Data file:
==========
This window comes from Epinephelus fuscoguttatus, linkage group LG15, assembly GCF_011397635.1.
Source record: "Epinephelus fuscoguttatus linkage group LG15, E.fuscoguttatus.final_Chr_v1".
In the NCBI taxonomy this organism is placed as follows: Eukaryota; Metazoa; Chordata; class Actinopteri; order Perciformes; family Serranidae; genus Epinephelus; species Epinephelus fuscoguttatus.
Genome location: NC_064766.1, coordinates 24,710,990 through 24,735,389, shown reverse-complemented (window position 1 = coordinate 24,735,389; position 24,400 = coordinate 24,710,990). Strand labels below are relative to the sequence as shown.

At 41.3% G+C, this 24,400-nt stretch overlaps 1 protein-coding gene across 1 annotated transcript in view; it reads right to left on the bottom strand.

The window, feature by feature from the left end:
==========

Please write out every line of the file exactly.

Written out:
This window comes from Epinephelus fuscoguttatus, linkage group LG15, assembly GCF_011397635.1.
Source record: "Epinephelus fuscoguttatus linkage group LG15, E.fuscoguttatus.final_Chr_v1".
In the NCBI taxonomy this organism is placed as follows: Eukaryota; Metazoa; Chordata; class Actinopteri; order Perciformes; family Serranidae; genus Epinephelus; species Epinephelus fuscoguttatus.
Genome location: NC_064766.1, coordinates 24,710,990 through 24,735,389, shown reverse-complemented (window position 1 = coordinate 24,735,389; position 24,400 = coordinate 24,710,990). Strand labels below are relative to the sequence as shown.

At 41.3% G+C, this 24,400-nt stretch overlaps 1 protein-coding gene across 1 annotated transcript in view; it reads right to left on the bottom strand.

The window, feature by feature from the left end: